Embedded Systems Will Be Everywhere, Expert Predicts

Japan is field-testing RFID tags to provide information about "places" rather than things; uses include guidance for the visually impaired and information services for tourists.

InformationWeek Staff, Contributor

July 1, 2005

1 Min Read

TOKYO — Embedded systems will be ubiquitous, according to a University of Tokyo professor.

In a keynote speech at the Embedded Systems Expo & Conference here this week, Ken Sakamura described a future in which information access is constant and ubiquitous. The later term describes Japan's future vision of embedded systems, which is dubbed "pervasive computing" in the United States and "ambient intelligence" in Europe.

Sakamura developed TRON — The Real-time Operating system Nucleus architechture — in the mid-1980s. The embedded version iTRON, is a de facto standard real-time operating system widely used here, especially in mobile phones.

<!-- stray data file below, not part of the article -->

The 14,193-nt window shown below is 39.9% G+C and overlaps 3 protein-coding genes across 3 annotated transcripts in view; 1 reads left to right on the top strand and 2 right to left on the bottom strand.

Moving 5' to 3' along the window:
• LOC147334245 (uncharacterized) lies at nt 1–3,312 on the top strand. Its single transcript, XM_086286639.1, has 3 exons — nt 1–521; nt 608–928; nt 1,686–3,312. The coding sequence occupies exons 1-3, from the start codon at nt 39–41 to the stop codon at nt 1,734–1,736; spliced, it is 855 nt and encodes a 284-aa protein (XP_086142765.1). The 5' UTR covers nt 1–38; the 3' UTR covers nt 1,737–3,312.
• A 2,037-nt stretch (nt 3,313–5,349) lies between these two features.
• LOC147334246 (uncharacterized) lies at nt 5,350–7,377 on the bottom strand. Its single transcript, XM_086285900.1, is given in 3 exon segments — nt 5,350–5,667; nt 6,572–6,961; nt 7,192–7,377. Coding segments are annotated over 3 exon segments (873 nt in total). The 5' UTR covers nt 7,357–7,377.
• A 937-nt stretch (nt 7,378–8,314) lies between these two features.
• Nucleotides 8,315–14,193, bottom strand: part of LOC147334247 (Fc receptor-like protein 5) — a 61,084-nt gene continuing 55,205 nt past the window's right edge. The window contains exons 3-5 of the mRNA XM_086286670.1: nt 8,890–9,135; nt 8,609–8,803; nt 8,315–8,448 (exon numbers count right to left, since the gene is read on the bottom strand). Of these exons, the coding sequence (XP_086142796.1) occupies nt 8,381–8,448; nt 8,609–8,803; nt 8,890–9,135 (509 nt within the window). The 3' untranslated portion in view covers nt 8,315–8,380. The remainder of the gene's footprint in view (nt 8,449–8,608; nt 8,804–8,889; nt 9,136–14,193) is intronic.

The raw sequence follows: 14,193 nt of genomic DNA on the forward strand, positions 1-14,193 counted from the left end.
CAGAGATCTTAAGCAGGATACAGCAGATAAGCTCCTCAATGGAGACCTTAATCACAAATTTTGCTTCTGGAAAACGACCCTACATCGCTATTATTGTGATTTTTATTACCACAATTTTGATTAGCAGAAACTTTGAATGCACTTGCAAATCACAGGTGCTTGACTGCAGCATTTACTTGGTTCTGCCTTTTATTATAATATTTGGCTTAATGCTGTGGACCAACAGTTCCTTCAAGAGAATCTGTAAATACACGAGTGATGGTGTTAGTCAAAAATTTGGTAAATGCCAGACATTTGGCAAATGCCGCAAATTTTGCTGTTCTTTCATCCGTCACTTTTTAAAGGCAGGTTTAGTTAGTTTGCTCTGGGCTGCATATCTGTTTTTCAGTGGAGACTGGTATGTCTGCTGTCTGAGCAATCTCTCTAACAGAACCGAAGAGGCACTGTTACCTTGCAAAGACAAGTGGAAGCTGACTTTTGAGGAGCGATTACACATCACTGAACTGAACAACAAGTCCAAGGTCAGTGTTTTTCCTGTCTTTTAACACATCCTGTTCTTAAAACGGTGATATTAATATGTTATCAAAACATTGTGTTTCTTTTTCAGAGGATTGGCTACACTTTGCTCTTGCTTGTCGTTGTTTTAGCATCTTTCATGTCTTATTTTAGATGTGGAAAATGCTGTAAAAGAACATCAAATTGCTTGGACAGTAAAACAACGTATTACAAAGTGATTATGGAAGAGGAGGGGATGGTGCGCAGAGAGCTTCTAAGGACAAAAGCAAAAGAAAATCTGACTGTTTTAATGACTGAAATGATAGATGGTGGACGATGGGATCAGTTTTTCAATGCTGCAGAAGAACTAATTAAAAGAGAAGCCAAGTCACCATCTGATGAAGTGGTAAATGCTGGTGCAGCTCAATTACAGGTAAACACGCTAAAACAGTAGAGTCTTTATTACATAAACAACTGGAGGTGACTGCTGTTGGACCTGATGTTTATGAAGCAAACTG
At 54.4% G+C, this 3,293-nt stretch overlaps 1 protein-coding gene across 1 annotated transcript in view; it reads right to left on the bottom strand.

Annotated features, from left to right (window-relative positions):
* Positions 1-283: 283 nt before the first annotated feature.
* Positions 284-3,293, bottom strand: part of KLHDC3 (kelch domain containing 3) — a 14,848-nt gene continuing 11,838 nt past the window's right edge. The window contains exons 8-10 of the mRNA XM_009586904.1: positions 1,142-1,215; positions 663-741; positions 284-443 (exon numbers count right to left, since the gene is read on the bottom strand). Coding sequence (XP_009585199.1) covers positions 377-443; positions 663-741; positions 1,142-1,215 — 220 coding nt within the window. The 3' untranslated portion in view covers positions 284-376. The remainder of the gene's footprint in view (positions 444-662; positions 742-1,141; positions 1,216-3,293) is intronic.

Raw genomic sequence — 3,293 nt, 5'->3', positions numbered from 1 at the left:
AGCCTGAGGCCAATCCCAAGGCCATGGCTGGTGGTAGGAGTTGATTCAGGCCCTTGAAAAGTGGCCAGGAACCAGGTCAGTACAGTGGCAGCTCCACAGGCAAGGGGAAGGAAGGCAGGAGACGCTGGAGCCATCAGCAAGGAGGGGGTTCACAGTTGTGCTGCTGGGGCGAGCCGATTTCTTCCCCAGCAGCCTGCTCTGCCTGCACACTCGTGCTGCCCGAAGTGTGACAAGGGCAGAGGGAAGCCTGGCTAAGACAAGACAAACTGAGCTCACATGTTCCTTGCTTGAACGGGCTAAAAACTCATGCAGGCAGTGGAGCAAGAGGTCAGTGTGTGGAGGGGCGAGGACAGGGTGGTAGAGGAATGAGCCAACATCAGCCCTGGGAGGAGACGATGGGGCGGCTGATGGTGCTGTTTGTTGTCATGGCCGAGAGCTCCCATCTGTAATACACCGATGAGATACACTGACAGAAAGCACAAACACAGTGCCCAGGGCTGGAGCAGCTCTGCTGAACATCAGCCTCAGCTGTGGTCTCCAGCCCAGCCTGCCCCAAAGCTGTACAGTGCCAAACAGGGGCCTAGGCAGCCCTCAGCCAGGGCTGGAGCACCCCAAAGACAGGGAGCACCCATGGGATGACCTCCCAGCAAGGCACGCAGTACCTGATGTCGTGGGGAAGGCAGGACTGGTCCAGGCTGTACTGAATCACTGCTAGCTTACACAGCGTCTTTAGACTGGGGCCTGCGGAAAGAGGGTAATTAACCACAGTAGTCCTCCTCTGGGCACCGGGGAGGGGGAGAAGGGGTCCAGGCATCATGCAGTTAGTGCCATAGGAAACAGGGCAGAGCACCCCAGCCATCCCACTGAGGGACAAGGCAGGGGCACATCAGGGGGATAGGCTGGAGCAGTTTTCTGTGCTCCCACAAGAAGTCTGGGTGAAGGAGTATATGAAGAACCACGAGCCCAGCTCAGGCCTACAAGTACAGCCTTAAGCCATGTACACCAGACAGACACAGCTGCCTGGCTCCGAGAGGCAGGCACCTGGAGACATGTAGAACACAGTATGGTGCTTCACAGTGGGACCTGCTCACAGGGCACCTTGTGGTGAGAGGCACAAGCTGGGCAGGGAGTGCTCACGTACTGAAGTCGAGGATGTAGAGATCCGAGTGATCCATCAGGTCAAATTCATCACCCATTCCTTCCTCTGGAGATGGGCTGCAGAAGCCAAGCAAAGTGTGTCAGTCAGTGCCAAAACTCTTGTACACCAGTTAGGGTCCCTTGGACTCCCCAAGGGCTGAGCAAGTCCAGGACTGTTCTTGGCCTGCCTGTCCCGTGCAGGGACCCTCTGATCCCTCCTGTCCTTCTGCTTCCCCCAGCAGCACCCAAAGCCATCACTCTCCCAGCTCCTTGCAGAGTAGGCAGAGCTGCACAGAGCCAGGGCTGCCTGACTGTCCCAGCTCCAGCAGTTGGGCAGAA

In an attempt to build a "ubiquitous" society, Sakamura reported on the field testing of the Free Mobility Assistant Project by the Ministry of Land, Infrastructure and Transport (MLIT). Sakamura is the chairman of the project promotion committee.

The field test started in June in Kobe using over 40,000 RFID tags embedded in various places and information viewers. RFID tags normally used to track commercial items were used to provide information about "places" rather than things.

The tag infrastructure is expected to have great potential. Among the possible applications are guidance for the visually impaired and information services for tourists.

By establishing technical specifications during the field test, MLIT intends to expand the project throughout Japan. "At the base of the infrastructure, there exists embedded systems," said Sakamura.

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